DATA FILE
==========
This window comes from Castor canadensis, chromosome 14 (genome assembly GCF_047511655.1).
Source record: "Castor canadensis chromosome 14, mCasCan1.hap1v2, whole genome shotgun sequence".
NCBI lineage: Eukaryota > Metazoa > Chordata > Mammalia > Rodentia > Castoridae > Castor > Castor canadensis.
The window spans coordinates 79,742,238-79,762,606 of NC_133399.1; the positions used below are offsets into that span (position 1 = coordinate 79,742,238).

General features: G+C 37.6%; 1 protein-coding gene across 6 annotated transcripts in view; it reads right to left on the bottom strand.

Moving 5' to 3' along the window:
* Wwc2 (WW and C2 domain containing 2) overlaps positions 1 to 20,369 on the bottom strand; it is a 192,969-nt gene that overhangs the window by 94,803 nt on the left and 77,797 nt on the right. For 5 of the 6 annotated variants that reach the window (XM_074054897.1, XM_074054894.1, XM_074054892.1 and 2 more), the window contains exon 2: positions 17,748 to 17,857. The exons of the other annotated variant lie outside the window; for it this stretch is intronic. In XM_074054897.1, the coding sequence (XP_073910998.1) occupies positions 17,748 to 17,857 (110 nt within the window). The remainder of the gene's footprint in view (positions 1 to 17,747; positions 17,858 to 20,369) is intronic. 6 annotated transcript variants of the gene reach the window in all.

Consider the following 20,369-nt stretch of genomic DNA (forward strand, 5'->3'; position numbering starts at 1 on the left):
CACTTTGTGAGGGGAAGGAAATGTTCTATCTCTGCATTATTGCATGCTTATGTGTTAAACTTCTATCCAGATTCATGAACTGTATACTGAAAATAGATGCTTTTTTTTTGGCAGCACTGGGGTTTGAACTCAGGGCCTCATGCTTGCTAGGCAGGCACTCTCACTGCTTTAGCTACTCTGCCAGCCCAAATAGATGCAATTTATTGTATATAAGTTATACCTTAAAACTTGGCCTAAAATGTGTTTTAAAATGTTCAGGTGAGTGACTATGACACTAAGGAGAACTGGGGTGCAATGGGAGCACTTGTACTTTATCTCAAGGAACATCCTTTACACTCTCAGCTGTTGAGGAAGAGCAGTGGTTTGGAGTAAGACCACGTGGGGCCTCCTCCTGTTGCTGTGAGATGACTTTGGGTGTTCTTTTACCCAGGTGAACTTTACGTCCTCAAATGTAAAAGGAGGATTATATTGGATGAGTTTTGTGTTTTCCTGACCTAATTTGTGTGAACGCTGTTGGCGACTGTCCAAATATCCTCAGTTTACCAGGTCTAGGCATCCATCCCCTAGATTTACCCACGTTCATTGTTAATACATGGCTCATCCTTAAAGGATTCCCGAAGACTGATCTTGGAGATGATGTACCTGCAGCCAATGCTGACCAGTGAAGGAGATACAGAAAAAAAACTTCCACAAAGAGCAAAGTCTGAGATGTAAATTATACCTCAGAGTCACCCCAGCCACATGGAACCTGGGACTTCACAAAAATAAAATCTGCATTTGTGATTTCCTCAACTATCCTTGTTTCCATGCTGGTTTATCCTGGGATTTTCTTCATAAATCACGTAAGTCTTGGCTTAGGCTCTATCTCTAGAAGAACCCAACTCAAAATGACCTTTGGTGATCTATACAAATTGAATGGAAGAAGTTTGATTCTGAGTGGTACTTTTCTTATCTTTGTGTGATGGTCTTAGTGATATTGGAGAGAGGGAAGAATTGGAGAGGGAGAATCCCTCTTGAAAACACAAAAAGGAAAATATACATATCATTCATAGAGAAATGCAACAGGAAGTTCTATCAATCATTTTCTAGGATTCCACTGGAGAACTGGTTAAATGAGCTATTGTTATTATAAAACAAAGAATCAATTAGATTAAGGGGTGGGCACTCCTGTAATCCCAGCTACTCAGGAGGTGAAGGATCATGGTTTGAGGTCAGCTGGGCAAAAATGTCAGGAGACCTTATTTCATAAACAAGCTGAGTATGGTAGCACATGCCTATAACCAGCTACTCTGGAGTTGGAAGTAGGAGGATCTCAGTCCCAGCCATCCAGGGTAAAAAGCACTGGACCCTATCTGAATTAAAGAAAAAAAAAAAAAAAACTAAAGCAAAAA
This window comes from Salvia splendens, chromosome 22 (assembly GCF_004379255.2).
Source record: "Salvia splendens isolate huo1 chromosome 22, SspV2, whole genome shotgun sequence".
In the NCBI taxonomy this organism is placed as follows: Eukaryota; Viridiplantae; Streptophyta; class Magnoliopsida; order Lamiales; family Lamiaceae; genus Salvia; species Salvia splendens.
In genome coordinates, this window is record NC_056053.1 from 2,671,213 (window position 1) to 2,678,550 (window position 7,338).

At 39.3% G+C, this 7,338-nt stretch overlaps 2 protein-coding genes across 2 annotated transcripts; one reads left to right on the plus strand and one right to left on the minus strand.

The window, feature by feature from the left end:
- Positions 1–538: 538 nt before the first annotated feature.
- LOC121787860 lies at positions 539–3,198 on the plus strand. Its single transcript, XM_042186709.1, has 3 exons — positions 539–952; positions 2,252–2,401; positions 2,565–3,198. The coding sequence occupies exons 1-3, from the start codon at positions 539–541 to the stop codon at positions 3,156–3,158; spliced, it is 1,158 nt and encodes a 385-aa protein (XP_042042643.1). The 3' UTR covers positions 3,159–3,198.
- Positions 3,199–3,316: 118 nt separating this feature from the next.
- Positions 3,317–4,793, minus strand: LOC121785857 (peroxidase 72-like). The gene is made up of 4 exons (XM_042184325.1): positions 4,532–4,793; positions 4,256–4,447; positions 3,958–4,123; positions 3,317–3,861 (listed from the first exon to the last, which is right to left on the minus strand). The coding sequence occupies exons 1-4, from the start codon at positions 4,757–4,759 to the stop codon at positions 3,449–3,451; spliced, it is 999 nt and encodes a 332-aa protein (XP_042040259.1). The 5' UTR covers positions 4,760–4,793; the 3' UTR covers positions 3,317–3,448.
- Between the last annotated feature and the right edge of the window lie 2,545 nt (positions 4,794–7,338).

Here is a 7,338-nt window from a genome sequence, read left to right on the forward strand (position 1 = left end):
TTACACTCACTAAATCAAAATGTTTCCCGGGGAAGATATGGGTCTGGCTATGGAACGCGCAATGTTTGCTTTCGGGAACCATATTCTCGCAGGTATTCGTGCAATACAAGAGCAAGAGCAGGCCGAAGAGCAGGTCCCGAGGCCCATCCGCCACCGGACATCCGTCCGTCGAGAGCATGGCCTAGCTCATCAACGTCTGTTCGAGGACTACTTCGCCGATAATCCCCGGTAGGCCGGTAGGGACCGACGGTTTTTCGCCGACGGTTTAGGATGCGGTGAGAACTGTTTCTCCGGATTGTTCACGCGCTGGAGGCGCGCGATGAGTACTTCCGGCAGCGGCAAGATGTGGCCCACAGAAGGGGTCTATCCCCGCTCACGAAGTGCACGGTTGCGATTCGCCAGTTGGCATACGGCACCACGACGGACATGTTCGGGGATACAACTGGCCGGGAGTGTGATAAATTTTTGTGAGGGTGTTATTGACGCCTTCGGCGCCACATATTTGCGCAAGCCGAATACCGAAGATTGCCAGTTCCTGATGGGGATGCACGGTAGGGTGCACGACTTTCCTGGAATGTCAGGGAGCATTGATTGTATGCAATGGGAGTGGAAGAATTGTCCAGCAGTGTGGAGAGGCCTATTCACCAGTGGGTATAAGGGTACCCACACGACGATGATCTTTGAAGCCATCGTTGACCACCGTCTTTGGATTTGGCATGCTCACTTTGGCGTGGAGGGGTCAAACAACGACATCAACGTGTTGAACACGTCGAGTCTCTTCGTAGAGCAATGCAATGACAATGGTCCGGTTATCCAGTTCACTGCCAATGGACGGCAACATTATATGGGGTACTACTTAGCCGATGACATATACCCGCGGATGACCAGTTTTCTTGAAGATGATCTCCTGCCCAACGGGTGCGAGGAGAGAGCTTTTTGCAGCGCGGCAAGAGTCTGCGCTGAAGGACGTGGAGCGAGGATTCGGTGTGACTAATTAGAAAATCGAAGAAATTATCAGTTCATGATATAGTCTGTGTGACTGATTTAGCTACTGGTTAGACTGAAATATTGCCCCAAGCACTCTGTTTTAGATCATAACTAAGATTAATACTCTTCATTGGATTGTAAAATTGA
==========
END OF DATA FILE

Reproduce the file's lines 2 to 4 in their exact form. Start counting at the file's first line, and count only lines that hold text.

Source record: "Castor canadensis chromosome 14, mCasCan1.hap1v2, whole genome shotgun sequence".
NCBI lineage: Eukaryota > Metazoa > Chordata > Mammalia > Rodentia > Castoridae > Castor > Castor canadensis.
The window spans coordinates 79,742,238-79,762,606 of NC_133399.1; the positions used below are offsets into that span (position 1 = coordinate 79,742,238).